CBD Beverages Could Reach $2 Billion In U.S. By 2025June 18, 2019
With the market for cannabidiol (CBD) expanding at a rapid rate across the U.S. in myriad forms including tinctures, capsules, topicals, and beverages, the category was a hot topic at the Cannabis World Congress, held recently at New York’s Javits Center. Offering a market update at the conference, Cowen vice president Gerald Pascarelli drilled down on the opportunities ahead—including the development of CBD beverages, which he said could reach $2 billion in U.S. retail sales by 2025, out of a total CBD market of $16 billion.
Looking across all segments, a Cowen survey from January found that 7% of U.S. consumers are already using CBD as a supplement, which exceeded their expectations and leads them to believe that the total U.S. CBD market was in the higher range of their $600 million-$2 billion estimate for 2018. Currently, Cowen estimates that beverages account for around 20% of CBD use in the U.S.
“Ultimately, we think water will be the main source of market share in the beverage category,” Pascarelli said. “If you look at the price per milligram of CBD in beverages, it’s much higher than in areas like capsules and topicals. At the high end, super-premium CBD beverages will command over $1 a milligram of CBD.” SND recently took a look at some of the cannabinoid-infused beverages on the market, including both CBD and THC varieties.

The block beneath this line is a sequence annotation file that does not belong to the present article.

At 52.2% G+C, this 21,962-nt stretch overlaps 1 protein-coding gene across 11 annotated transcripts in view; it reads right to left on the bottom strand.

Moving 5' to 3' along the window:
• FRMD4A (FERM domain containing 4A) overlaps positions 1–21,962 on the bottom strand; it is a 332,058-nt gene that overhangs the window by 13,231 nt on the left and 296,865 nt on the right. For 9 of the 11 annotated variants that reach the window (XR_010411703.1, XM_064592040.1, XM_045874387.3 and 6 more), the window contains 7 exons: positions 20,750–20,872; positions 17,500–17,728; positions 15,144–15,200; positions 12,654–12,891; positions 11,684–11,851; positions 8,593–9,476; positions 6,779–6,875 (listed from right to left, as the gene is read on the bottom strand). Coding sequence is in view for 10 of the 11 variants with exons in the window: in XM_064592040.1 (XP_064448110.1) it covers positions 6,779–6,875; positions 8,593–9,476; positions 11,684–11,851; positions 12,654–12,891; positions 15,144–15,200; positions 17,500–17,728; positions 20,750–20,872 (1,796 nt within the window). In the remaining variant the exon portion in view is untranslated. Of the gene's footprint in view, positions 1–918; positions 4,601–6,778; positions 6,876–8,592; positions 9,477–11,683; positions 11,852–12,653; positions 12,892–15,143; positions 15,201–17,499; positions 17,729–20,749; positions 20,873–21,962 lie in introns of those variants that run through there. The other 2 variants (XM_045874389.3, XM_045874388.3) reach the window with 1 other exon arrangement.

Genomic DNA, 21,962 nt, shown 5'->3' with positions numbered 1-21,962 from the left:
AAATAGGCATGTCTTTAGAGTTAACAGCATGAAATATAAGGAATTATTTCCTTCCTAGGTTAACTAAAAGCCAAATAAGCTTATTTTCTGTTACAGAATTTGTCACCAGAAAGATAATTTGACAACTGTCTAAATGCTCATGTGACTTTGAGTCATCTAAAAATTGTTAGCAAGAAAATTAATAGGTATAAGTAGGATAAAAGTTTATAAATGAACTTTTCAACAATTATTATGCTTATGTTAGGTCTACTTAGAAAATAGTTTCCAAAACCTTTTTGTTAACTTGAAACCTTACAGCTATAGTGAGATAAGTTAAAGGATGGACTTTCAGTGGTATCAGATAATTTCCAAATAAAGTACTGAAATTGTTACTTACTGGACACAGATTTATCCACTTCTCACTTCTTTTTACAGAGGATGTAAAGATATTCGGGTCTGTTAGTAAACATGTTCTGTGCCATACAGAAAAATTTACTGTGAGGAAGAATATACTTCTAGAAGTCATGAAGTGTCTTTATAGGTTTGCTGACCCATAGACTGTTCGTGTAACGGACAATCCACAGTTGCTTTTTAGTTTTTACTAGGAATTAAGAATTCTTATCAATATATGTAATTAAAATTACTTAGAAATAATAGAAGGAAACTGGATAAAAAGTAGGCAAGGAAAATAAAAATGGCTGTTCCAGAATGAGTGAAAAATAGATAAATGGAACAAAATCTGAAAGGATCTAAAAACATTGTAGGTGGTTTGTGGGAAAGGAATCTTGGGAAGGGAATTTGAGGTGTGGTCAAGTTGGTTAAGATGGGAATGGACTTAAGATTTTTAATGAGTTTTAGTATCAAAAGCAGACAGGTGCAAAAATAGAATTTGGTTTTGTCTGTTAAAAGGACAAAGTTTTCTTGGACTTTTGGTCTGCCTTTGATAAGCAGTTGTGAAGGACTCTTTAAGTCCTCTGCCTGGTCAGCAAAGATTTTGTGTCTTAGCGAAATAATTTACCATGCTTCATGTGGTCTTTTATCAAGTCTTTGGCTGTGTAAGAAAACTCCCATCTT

Pascarelli said that a number of large companies that were previously focused specifically on THC are now also making moves in CBD, among them Canopy Growth, which is investing $100-$150 million in a hemp extraction operation in New York state. “Outside of pure-play CBD companies like Charlotte’s Web and Elixinol, you’ve seen crossover from tobacco in Turning Point Brands, from multi-state THC operators like CuraLeaf and Green Thumb Industries, and from Canadian companies like Tilray and Canopy Growth,” Pascarelli observed. He noted that CBD products’ high margins are likely to continue drawing new entrants to the category.
While the CBD category is rising fast, its growth has been hampered somewhat by FDA rules that do not allow CBD to be marketed as a dietary supplement or CBD-infused foods and beverages to be sold across state lines. We’ll explore some of the challenges for producers and distributors related to the evolving regulatory environment in an upcoming piece.—Daniel MarstellerSubscribe to Shanken News Daily’s Email Newsletter, delivered to your inbox each morning. You will also receive the Cannabis edition as part of your subscription.